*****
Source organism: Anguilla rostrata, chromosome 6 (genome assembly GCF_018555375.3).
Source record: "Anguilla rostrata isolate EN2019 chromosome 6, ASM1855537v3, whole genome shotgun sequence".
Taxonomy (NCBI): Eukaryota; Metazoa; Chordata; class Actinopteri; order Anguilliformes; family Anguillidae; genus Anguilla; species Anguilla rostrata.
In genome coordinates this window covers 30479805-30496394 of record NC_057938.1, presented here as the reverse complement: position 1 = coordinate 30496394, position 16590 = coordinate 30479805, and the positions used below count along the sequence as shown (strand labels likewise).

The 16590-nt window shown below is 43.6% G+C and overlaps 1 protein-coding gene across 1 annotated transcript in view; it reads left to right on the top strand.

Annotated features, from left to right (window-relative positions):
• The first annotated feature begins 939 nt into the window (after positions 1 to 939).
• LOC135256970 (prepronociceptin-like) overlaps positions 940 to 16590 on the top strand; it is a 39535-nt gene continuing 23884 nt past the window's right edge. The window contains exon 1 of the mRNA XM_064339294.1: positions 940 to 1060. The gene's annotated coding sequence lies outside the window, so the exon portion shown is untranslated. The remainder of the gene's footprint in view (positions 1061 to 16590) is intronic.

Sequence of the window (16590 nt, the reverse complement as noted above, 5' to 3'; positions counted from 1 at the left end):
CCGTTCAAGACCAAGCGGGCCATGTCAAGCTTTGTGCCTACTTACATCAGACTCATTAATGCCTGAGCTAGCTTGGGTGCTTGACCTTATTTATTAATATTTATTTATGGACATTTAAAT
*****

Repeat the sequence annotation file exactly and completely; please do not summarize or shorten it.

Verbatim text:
Source organism: Anguilla rostrata, chromosome 6 (genome assembly GCF_018555375.3).
Source record: "Anguilla rostrata isolate EN2019 chromosome 6, ASM1855537v3, whole genome shotgun sequence".
Taxonomy (NCBI): Eukaryota; Metazoa; Chordata; class Actinopteri; order Anguilliformes; family Anguillidae; genus Anguilla; species Anguilla rostrata.
In genome coordinates this window covers 30479805-30496394 of record NC_057938.1, presented here as the reverse complement: position 1 = coordinate 30496394, position 16590 = coordinate 30479805, and the positions used below count along the sequence as shown (strand labels likewise).

The 16590-nt window shown below is 43.6% G+C and overlaps 1 protein-coding gene across 1 annotated transcript in view; it reads left to right on the top strand.

Annotated features, from left to right (window-relative positions):
• The first annotated feature begins 939 nt into the window (after positions 1 to 939).
• LOC135256970 (prepronociceptin-like) overlaps positions 940 to 16590 on the top strand; it is a 39535-nt gene continuing 23884 nt past the window's right edge. The window contains exon 1 of the mRNA XM_064339294.1: positions 940 to 1060. The gene's annotated coding sequence lies outside the window, so the exon portion shown is untranslated. The remainder of the gene's footprint in view (positions 1061 to 16590) is intronic.

Sequence of the window (16590 nt, the reverse complement as noted above, 5' to 3'; positions counted from 1 at the left end):
CCGTTCAAGACCAAGCGGGCCATGTCAAGCTTTGTGCCTACTTACATCAGACTCATTAATGCCTGAGCTAGCTTGGGTGCTTGACCTTATTTATTAATATTTATTTATGGACATTTAAAT